With store bought or homemade breadcrumbs and panko, you’re all set to bind, coat, fry, and top your favorite dishes, like our Western Tex-Mex crab cakes with lemon aioli, shown here made with panko.
But what if you don’t have any on hand, and no bread to make any?
The following make such good substitutions, you may want to use them regularly:
- Baked corn chips (less greasy)
- Breakfast cereal
- Hard pretzels
- Rice cakes
- Salad croutons
Just pop the crunchy food of your choice into the food processor or blender and pulse to the desired consistency.
Or, place it in a zippered plastic bag and roll slowly over it with a rolling pin. Be sure to leave a little opening in the zipper so air can flow as you roll, or the bag may pop.
A Matter of Preference
Commercially produced American-style crumbs stay fresh for up to one year, but don’t expect panko to stay fresh for more than six months. Examine both for signs of mold, and discard them if they smell malodorous or appear discolored.
Let’s recap and wind things up.
Breadcrumbs that are mass produced start out as dense loaves and are ground to a fine, sand-like consistency. They may be seasoned or unseasoned, and can be easily replicated at home in both fresh and dry, aka toasted, forms.
They are used to coat fried foods, as well as being a binder for meatballs and meatloaf, topping for casseroles, and thickening agent.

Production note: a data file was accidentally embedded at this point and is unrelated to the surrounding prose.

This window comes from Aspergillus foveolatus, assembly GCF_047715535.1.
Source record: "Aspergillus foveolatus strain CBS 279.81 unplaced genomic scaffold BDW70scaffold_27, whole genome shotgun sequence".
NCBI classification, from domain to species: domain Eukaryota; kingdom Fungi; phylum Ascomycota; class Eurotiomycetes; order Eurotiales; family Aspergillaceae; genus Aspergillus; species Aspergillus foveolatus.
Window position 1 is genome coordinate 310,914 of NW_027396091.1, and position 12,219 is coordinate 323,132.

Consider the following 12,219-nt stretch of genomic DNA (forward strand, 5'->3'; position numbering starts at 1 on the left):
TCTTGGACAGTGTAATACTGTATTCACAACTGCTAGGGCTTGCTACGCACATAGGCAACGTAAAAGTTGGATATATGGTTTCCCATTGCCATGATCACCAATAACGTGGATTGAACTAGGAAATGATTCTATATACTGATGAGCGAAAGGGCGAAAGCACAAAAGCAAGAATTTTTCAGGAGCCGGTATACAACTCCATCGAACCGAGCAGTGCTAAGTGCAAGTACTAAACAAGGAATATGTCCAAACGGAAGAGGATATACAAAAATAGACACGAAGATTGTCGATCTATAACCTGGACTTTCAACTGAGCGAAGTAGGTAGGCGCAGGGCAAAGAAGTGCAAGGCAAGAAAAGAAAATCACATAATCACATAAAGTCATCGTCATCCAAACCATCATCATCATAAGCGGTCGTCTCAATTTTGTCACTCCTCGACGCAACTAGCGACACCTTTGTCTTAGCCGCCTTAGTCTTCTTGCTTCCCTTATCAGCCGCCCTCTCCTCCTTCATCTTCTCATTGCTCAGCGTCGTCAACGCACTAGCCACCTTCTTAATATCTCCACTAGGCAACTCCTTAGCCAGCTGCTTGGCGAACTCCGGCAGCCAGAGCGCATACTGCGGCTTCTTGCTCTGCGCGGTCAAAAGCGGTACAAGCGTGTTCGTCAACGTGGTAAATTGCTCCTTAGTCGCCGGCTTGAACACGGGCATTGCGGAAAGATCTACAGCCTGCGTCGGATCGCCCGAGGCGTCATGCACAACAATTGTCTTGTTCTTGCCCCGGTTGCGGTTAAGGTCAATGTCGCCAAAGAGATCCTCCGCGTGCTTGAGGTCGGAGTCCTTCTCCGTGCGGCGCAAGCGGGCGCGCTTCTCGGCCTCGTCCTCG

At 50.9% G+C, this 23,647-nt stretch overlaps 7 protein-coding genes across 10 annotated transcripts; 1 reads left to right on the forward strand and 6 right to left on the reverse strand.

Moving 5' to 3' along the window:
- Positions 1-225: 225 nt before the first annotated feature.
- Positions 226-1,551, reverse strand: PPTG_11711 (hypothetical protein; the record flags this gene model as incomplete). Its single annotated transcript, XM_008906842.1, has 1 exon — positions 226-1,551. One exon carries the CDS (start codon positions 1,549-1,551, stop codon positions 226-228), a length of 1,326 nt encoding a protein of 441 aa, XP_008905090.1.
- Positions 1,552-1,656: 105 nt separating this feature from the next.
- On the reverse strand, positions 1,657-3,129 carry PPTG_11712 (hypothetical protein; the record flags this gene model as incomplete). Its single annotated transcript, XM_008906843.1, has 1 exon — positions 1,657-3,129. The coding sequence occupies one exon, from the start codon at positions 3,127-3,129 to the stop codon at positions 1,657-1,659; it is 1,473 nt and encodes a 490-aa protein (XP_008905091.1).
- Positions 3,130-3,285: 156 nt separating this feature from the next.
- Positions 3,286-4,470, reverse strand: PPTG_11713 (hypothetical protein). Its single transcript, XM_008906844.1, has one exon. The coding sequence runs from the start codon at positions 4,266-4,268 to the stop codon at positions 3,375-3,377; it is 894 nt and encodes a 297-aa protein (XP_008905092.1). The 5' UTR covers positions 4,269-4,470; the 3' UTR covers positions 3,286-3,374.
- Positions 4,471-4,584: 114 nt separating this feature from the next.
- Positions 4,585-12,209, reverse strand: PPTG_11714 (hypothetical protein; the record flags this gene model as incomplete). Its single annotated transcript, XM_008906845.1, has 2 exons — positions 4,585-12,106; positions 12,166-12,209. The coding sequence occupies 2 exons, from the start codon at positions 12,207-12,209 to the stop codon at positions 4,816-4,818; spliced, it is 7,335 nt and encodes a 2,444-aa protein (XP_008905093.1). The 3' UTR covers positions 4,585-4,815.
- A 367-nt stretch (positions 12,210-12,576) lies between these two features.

Panko, on the other hand, is best used as a coating and topping. Coarse flakes are airy and light, white or tan, and seasoned or unseasoned.
Plain products have a nearly neutral flavor. Panko is particularly suited to frying at high temperatures, does not absorb a great amount of oil, and makes an exceptionally crunchy coating and topping.
In addition to substituting one for another as discussed, crisp foods ranging from baked corn chips to salad croutons are viable alternatives to both.
If you found this comparison guide informative and enjoyable, we recommend reading the following articles next:
- Grits vs. Polenta: What’s the Difference?
- Ice Cream vs. Gelato: What’s the Difference?
- Love at First Smear: The Difference Between Salted and Unsalted Butter in Baking
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About Nan Schiller
Nan Schiller is a writer from southeastern Pennsylvania. When she’s not in the garden, she’s in the kitchen preparing imaginative gluten- and dairy-free meals. With a background in business, writing, editing, and photography, Nan writes humorous and informative articles on gardening, food, parenting, and real estate topics. Having celiac disease has only served to inspire her to continue to explore creative ways to provide her family with nutritious locally-sourced food.